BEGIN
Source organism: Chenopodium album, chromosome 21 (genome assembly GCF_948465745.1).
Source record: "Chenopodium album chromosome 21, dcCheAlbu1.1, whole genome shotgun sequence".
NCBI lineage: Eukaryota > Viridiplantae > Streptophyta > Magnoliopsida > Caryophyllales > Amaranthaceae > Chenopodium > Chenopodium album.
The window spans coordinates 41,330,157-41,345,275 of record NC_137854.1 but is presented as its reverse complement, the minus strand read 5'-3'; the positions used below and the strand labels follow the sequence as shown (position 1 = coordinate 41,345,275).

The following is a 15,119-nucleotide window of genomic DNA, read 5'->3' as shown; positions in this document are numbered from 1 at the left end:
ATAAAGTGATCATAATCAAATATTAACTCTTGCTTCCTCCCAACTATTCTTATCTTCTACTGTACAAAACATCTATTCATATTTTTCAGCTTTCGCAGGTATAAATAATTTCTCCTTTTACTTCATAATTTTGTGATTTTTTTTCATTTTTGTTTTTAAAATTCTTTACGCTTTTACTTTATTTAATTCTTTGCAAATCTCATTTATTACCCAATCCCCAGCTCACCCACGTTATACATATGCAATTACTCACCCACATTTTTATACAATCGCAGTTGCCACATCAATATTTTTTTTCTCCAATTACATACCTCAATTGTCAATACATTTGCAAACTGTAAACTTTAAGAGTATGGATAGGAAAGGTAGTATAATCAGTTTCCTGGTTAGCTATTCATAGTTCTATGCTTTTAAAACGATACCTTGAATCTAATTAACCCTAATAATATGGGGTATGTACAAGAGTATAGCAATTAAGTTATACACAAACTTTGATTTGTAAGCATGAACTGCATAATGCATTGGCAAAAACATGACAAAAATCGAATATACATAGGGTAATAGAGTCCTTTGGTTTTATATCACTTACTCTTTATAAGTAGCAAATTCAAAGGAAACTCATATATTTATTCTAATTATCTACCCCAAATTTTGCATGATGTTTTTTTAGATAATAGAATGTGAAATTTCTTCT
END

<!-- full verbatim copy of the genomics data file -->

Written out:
Source organism: Chenopodium album, chromosome 21 (genome assembly GCF_948465745.1).
Source record: "Chenopodium album chromosome 21, dcCheAlbu1.1, whole genome shotgun sequence".
NCBI lineage: Eukaryota > Viridiplantae > Streptophyta > Magnoliopsida > Caryophyllales > Amaranthaceae > Chenopodium > Chenopodium album.
The window spans coordinates 41,330,157-41,345,275 of record NC_137854.1 but is presented as its reverse complement, the minus strand read 5'-3'; the positions used below and the strand labels follow the sequence as shown (position 1 = coordinate 41,345,275).

The following is a 15,119-nucleotide window of genomic DNA, read 5'->3' as shown; positions in this document are numbered from 1 at the left end:
ATAAAGTGATCATAATCAAATATTAACTCTTGCTTCCTCCCAACTATTCTTATCTTCTACTGTACAAAACATCTATTCATATTTTTCAGCTTTCGCAGGTATAAATAATTTCTCCTTTTACTTCATAATTTTGTGATTTTTTTTCATTTTTGTTTTTAAAATTCTTTACGCTTTTACTTTATTTAATTCTTTGCAAATCTCATTTATTACCCAATCCCCAGCTCACCCACGTTATACATATGCAATTACTCACCCACATTTTTATACAATCGCAGTTGCCACATCAATATTTTTTTTCTCCAATTACATACCTCAATTGTCAATACATTTGCAAACTGTAAACTTTAAGAGTATGGATAGGAAAGGTAGTATAATCAGTTTCCTGGTTAGCTATTCATAGTTCTATGCTTTTAAAACGATACCTTGAATCTAATTAACCCTAATAATATGGGGTATGTACAAGAGTATAGCAATTAAGTTATACACAAACTTTGATTTGTAAGCATGAACTGCATAATGCATTGGCAAAAACATGACAAAAATCGAATATACATAGGGTAATAGAGTCCTTTGGTTTTATATCACTTACTCTTTATAAGTAGCAAATTCAAAGGAAACTCATATATTTATTCTAATTATCTACCCCAAATTTTGCATGATGTTTTTTTAGATAATAGAATGTGAAATTTCTTCT